Exception reporting, monitoring driver behaviour, through fleet management and data analysis provides the means to introduce operational change.

Fleet compliance is achieved through a chain of responsibility, whereby every freight activity, data, and process needs to be documented.

Commonly, data from different providers is used to document and log compliance information. However, using one provider or system/software to collate all data will allow fleet managers have a full picture of how the entire fleet is performing, rather than approaching the fleet in multiple segments or having to spend time pulling data together to create a full picture.

Tracking systems such as, in vehicle asset management (IVAM) allow data to be collected and reported back centrally. Being able to view the entire fleet as one will allow fleet managers to realign and make decisions based on a complete line-of-sight and ensure fleet strategy objectives are met.

Tracking and reporting on fuel consumption allow a fleet operator to monitor driver behaviour and ensure costs are kept in-check. Further the ability to monitor fuel consumption will help identify practices such as over-fuelling. If this is spotted, fleet operators can address these behaviours before costs get out of control.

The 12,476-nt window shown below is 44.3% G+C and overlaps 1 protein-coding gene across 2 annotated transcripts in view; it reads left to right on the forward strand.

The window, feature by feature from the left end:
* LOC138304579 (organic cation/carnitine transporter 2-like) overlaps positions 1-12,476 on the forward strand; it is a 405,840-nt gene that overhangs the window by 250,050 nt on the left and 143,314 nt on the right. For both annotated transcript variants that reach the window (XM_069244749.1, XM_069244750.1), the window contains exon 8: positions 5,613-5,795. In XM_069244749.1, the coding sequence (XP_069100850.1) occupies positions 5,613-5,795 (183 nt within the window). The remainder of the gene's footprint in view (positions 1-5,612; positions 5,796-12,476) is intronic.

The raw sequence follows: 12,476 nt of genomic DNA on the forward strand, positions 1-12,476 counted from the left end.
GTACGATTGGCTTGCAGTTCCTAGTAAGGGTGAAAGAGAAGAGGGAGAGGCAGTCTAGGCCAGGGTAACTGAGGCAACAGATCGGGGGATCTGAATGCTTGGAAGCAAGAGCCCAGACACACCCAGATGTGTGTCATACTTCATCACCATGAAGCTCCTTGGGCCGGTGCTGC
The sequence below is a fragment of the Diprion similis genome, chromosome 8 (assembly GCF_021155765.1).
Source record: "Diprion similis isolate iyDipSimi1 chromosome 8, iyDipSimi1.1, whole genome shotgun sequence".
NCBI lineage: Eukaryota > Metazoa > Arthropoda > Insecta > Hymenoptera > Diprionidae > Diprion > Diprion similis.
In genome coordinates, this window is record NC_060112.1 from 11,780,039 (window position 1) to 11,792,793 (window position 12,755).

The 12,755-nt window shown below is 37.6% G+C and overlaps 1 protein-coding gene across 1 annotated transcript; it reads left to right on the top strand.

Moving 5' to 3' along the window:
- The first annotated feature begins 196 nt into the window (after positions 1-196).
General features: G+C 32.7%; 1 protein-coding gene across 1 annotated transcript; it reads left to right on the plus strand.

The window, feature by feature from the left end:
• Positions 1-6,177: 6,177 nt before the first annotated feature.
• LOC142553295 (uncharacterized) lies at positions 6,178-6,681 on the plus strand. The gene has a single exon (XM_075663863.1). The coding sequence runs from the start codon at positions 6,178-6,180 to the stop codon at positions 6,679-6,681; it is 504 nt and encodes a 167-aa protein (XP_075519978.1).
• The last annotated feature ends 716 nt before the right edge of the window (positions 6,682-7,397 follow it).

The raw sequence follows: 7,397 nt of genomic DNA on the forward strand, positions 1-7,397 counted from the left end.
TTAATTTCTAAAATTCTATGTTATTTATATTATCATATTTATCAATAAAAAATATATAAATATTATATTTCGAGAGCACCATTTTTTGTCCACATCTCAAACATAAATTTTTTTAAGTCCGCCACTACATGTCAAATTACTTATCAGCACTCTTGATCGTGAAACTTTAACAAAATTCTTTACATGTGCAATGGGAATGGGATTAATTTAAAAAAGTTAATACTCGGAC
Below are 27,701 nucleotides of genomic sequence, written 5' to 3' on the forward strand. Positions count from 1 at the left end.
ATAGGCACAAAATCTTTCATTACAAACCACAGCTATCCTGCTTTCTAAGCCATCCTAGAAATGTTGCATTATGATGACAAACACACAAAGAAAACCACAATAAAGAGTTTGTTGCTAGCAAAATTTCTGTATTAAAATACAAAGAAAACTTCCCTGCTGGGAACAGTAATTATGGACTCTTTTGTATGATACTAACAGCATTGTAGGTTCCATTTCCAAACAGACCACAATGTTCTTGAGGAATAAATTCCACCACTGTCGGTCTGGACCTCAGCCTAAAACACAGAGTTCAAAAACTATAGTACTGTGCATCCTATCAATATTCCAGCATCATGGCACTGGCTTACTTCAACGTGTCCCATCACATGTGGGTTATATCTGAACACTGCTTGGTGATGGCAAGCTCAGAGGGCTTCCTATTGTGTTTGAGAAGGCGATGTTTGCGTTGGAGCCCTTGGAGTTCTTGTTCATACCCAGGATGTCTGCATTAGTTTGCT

Driver behaviour can also influence fuel economy as well as R&M costs. Fleet management tracking and reporting provides the critical data to flag relevant incidences and exceptions needed to control and manage a fleet’s efficiency and productivity. Tracking devices, coupled with effective reporting systems, allow fleet operators to analyse and report on their fleet more efficiently.  

SG Fleet’s Fleetintelligence is an example of an online portal that presents data via easy to interpret dashboards, providing all relevant information needed to make fleet management decisions.

Today, technology allows for the extraction of large amounts of data. However, it is what we do with the data that counts. By understanding the data and making data lead decisions, fleet operators have the opportunity to better utilise their assets, reduce costs, and keep their vehicles compliant and on the road.

The right technology, data analysis and fleet management systems will help operators make sound decisions in a timely manner.

Bringing all the data together

As discussed there are numerous tool s and sources for obtaining information to aid Fleet Managers with their analysis of data. This is not only limited to Telematics providers but Vehicle Manufacturers as well as some very good independent fleet management and leasing organisations (FMOs).

These providers, particularly FMOs, have made significant investment in systems and data analytics to help Fleet Managers navigate through what sometimes appears to be a minefield of information to assist them with concentration on the exceptions that will drive improvements and achieve cost savings.

In addition many operators are now adopting operating lease funding facilities and fixed cost maintenance programs to overcome the risk and repair vagaries. This is providing greater confidence and certainty to their business and is an excellent way to incorporate data tracking into a lease and fleet management facility through an independent fleet management organisation.

David Threlfall is the Head of Commercial Fleet for SG Fleet